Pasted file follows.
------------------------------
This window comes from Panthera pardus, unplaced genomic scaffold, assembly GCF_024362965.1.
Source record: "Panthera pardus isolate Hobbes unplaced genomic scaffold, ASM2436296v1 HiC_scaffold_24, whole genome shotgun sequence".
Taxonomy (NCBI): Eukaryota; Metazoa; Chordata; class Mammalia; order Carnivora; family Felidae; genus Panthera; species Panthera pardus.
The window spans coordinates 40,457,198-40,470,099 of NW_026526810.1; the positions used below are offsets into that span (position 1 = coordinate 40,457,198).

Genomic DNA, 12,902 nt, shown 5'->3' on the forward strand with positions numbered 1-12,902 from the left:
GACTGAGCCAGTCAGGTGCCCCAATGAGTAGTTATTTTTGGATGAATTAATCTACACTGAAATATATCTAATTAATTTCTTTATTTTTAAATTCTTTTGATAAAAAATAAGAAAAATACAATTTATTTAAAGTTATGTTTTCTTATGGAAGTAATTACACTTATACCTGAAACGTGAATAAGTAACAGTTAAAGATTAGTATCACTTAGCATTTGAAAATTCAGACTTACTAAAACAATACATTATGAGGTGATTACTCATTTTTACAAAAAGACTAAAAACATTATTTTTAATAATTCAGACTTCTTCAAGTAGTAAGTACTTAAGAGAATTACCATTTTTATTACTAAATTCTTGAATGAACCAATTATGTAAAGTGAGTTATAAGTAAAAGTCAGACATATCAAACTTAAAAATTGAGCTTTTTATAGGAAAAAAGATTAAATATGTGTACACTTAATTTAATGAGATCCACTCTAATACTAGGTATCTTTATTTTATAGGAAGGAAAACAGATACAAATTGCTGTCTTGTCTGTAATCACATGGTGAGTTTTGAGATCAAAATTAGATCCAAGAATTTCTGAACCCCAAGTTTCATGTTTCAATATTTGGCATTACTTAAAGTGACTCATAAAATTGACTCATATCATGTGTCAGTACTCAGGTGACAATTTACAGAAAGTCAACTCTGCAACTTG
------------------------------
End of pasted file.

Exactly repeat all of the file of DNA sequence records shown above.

This window comes from Panthera pardus, unplaced genomic scaffold, assembly GCF_024362965.1.
Source record: "Panthera pardus isolate Hobbes unplaced genomic scaffold, ASM2436296v1 HiC_scaffold_24, whole genome shotgun sequence".
Taxonomy (NCBI): Eukaryota; Metazoa; Chordata; class Mammalia; order Carnivora; family Felidae; genus Panthera; species Panthera pardus.
The window spans coordinates 40,457,198-40,470,099 of NW_026526810.1; the positions used below are offsets into that span (position 1 = coordinate 40,457,198).

Genomic DNA, 12,902 nt, shown 5'->3' on the forward strand with positions numbered 1-12,902 from the left:
GACTGAGCCAGTCAGGTGCCCCAATGAGTAGTTATTTTTGGATGAATTAATCTACACTGAAATATATCTAATTAATTTCTTTATTTTTAAATTCTTTTGATAAAAAATAAGAAAAATACAATTTATTTAAAGTTATGTTTTCTTATGGAAGTAATTACACTTATACCTGAAACGTGAATAAGTAACAGTTAAAGATTAGTATCACTTAGCATTTGAAAATTCAGACTTACTAAAACAATACATTATGAGGTGATTACTCATTTTTACAAAAAGACTAAAAACATTATTTTTAATAATTCAGACTTCTTCAAGTAGTAAGTACTTAAGAGAATTACCATTTTTATTACTAAATTCTTGAATGAACCAATTATGTAAAGTGAGTTATAAGTAAAAGTCAGACATATCAAACTTAAAAATTGAGCTTTTTATAGGAAAAAAGATTAAATATGTGTACACTTAATTTAATGAGATCCACTCTAATACTAGGTATCTTTATTTTATAGGAAGGAAAACAGATACAAATTGCTGTCTTGTCTGTAATCACATGGTGAGTTTTGAGATCAAAATTAGATCCAAGAATTTCTGAACCCCAAGTTTCATGTTTCAATATTTGGCATTACTTAAAGTGACTCATAAAATTGACTCATATCATGTGTCAGTACTCAGGTGACAATTTACAGAAAGTCAACTCTGCAACTTG